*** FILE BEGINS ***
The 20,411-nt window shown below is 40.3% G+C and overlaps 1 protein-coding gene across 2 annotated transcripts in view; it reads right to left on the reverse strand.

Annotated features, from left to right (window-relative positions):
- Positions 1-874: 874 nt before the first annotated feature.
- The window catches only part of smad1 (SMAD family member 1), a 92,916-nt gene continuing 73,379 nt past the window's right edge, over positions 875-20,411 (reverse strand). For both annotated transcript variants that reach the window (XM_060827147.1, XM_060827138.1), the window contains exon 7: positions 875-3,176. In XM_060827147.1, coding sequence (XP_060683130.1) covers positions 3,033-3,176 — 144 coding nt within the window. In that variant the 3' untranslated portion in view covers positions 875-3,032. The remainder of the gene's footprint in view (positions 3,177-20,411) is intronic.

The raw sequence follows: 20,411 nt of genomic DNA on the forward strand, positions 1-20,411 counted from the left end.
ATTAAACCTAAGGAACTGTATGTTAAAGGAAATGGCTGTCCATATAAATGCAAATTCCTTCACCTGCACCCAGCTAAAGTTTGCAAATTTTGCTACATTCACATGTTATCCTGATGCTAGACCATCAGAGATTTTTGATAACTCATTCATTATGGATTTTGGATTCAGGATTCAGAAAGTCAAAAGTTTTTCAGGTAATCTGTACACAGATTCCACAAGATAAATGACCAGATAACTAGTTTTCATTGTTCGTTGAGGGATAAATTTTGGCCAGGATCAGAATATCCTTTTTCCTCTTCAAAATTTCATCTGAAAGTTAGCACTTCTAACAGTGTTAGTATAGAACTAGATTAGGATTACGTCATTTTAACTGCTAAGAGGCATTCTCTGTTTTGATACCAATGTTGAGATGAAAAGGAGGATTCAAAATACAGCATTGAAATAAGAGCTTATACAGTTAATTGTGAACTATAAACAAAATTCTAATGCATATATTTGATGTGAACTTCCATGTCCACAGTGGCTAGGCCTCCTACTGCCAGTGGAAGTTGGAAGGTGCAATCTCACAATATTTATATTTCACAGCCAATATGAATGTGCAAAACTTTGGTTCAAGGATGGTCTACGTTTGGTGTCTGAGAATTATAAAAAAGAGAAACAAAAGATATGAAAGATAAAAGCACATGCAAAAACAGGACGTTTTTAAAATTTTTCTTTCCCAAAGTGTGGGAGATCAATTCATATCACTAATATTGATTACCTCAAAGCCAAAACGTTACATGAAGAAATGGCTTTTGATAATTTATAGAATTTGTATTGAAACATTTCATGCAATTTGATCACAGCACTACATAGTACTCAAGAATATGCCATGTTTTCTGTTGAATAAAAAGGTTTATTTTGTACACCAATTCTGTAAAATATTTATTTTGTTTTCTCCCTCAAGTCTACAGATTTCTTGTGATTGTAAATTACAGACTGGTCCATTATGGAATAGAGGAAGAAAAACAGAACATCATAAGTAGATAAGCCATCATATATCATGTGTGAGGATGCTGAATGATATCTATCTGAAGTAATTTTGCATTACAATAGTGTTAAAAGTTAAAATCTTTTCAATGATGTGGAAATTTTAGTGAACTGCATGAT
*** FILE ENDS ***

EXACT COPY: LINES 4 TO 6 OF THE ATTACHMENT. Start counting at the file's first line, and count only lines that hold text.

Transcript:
- The window catches only part of smad1 (SMAD family member 1), a 92,916-nt gene continuing 73,379 nt past the window's right edge, over positions 875-20,411 (reverse strand). For both annotated transcript variants that reach the window (XM_060827147.1, XM_060827138.1), the window contains exon 7: positions 875-3,176. In XM_060827147.1, coding sequence (XP_060683130.1) covers positions 3,033-3,176 — 144 coding nt within the window. In that variant the 3' untranslated portion in view covers positions 875-3,032. The remainder of the gene's footprint in view (positions 3,177-20,411) is intronic.

The raw sequence follows: 20,411 nt of genomic DNA on the forward strand, positions 1-20,411 counted from the left end.
ATTAAACCTAAGGAACTGTATGTTAAAGGAAATGGCTGTCCATATAAATGCAAATTCCTTCACCTGCACCCAGCTAAAGTTTGCAAATTTTGCTACATTCACATGTTATCCTGATGCTAGACCATCAGAGATTTTTGATAACTCATTCATTATGGATTTTGGATTCAGGATTCAGAAAGTCAAAAGTTTTTCAGGTAATCTGTACACAGATTCCACAAGATAAATGACCAGATAACTAGTTTTCATTGTTCGTTGAGGGATAAATTTTGGCCAGGATCAGAATATCCTTTTTCCTCTTCAAAATTTCATCTGAAAGTTAGCACTTCTAACAGTGTTAGTATAGAACTAGATTAGGATTACGTCATTTTAACTGCTAAGAGGCATTCTCTGTTTTGATACCAATGTTGAGATGAAAAGGAGGATTCAAAATACAGCATTGAAATAAGAGCTTATACAGTTAATTGTGAACTATAAACAAAATTCTAATGCATATATTTGATGTGAACTTCCATGTCCACAGTGGCTAGGCCTCCTACTGCCAGTGGAAGTTGGAAGGTGCAATCTCACAATATTTATATTTCACAGCCAATATGAATGTGCAAAACTTTGGTTCAAGGATGGTCTACGTTTGGTGTCTGAGAATTATAAAAAAGAGAAACAAAAGATATGAAAGATAAAAGCACATGCAAAAACAGGACGTTTTTAAAATTTTTCTTTCCCAAAGTGTGGGAGATCAATTCATATCACTAATATTGATTACCTCAAAGCCAAAACGTTACATGAAGAAATGGCTTTTGATAATTTATAGAATTTGTATTGAAACATTTCATGCAATTTGATCACAGCACTACATAGTACTCAAGAATATGCCATGTTTTCTGTTGAATAAAAAGGTTTATTTTGTACACCAATTCTGTAAAATATTTATTTTGTTTTCTCCCTCAAGTCTACAGATTTCTTGTGATTGTAAATTACAGACTGGTCCATTATGGAATAGAGGAAGAAAAACAGAACATCATAAGTAGATAAGCCATCATATATCATGTGTGAGGATGCTGAATGATATCTATCTGAAGTAATTTTGCATTACAATAGTGTTAAAAGTTAAAATCTTTTCAATGATGTGGAAATTTTAGTGAACTGCATGAT